Next week, Brian Eno will release The Ship, his first solo album in four years. Closing the two-song set will be the three-part “Fickle Sun,” whose final movement is a cover of “I’m Set Free,” from the Velvet Underground’s 1969 self-titled album. It’s a typically stately and elegant rendition from Eno, one of the few artists who can claim to be as influential on as many strains of music over the last 40 years as VU. Says Eno of the Velvets and his motivations for covering “Free”:
The first time I ever heard [The Velvet Underground] was on a John Peel radio show… it was when their first album came out and I thought “This I like! This I want to know about!”. I was having a huge crisis at the time. Am I going to be a painter or am I somehow going to get into music. And I couldn’t play anything so music was the less obvious choice. Then, when I heard The Velvet Underground I thought, “you can do both actually”. It was a big moment for me.
That particular song always resonated with me but it took about 25 years before I thought about the lyrics. “I’m set free, to find a new illusion”. Wow. That’s saying we don’t go from an illusion to reality (the western idea of “Finding The Truth”) but rather we go from one workable solution to another more workable solution.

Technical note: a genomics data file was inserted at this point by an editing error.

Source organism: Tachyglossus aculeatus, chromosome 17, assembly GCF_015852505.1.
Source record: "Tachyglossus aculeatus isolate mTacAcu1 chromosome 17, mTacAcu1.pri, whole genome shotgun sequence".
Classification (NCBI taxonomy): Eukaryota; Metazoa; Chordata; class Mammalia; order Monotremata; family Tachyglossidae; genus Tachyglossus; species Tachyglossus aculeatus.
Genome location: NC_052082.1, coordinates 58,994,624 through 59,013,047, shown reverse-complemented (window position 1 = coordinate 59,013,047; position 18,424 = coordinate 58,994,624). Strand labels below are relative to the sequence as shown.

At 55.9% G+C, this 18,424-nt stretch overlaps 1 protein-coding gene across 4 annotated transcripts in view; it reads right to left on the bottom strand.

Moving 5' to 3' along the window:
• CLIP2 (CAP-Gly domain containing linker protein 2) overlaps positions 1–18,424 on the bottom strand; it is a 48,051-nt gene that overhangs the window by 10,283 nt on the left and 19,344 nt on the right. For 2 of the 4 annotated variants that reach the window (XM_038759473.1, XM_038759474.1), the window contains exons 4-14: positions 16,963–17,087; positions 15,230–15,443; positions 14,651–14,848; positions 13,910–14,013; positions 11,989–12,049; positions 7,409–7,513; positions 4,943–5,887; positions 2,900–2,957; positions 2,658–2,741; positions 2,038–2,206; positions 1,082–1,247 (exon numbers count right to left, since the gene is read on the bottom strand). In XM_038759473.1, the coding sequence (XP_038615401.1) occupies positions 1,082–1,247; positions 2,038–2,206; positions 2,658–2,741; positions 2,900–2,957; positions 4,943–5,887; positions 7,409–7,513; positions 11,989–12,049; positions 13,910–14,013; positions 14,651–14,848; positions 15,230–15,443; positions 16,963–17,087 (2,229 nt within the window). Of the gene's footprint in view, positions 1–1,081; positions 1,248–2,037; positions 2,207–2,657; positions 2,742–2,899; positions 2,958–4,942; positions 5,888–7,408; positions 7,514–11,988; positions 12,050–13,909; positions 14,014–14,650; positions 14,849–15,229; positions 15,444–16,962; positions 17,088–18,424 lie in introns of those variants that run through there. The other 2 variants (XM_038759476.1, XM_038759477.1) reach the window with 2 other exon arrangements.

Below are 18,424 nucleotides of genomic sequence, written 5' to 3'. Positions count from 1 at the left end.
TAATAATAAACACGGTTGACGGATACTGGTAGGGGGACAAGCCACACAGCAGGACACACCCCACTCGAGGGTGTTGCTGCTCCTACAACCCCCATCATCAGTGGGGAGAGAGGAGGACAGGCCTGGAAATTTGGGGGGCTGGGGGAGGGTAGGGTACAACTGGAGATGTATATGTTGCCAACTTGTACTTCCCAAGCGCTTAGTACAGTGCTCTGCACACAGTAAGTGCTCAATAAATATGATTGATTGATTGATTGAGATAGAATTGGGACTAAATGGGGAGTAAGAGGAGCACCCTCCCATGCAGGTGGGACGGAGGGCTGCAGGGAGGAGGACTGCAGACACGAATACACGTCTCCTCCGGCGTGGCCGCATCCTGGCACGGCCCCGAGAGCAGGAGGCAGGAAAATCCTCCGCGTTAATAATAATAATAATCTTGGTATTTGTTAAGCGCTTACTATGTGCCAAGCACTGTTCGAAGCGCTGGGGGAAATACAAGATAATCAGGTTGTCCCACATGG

Subsequently I think we aren’t able and actually don’t particularly care about the truth, whatever that might be. What we care about is having intellectual tools and inventions that work. [Yuval Noah Harari in his book “Sapiens”] discusses that what makes large-scale human societies capable of cohering and co-operating is the stories they share together. Democracy is a story, religion is a story, money is a story. This chimed well with “I’m set free to find a new illusion”. It seems to me what we don’t need now is people that come out waving their hands and claiming they know the Right Way.
Listen here, via Pitchfork, and find The Ship on Warp come April 29.